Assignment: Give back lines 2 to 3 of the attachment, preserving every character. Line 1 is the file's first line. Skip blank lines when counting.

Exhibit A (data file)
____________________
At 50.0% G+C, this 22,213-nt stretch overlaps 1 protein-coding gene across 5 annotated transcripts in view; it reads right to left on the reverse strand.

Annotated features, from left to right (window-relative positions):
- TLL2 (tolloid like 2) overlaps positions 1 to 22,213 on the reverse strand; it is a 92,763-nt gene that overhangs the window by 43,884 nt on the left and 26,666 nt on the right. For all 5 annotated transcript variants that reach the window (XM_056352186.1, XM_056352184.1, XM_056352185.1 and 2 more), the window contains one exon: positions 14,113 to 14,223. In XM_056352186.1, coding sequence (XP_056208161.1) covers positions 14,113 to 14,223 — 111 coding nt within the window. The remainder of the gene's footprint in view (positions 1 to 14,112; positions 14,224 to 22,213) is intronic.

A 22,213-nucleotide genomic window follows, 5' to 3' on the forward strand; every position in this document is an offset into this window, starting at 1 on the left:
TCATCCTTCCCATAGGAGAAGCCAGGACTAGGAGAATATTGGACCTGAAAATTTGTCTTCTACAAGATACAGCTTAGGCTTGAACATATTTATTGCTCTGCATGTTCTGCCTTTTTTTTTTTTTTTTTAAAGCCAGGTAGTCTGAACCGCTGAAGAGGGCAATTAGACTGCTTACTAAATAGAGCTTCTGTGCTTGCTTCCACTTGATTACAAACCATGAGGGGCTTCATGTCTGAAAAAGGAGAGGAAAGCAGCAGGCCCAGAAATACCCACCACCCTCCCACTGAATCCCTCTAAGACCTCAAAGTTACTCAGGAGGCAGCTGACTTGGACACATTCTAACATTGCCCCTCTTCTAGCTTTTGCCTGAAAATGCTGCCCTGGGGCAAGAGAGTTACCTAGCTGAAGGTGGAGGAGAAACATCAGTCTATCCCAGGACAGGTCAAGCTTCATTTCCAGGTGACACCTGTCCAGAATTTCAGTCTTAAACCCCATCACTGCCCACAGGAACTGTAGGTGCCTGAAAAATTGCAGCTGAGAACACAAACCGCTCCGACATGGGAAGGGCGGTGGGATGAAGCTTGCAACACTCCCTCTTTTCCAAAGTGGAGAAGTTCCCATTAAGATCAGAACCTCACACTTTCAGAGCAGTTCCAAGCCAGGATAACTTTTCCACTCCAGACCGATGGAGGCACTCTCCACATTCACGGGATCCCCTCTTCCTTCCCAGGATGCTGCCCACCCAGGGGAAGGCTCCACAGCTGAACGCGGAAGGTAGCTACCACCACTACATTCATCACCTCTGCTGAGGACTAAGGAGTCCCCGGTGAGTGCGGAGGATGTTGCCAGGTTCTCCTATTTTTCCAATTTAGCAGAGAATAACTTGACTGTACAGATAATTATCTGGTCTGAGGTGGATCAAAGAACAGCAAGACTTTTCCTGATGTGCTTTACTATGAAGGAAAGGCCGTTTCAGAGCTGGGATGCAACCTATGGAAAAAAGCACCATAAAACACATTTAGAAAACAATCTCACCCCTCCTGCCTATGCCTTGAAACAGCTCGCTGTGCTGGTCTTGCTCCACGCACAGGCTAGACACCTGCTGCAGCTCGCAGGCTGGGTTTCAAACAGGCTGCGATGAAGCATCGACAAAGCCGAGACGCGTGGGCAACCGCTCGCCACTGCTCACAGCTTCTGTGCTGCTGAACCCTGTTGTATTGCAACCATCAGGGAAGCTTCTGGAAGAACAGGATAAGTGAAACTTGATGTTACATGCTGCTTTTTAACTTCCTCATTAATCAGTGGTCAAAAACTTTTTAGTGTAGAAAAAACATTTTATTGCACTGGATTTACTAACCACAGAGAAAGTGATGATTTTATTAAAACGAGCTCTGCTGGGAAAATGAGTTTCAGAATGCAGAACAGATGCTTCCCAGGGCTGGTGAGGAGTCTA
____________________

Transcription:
Annotated features, from left to right (window-relative positions):
- TLL2 (tolloid like 2) overlaps positions 1 to 22,213 on the reverse strand; it is a 92,763-nt gene that overhangs the window by 43,884 nt on the left and 26,666 nt on the right. For all 5 annotated transcript variants that reach the window (XM_056352186.1, XM_056352184.1, XM_056352185.1 and 2 more), the window contains one exon: positions 14,113 to 14,223. In XM_056352186.1, coding sequence (XP_056208161.1) covers positions 14,113 to 14,223 — 111 coding nt within the window. The remainder of the gene's footprint in view (positions 1 to 14,112; positions 14,224 to 22,213) is intronic.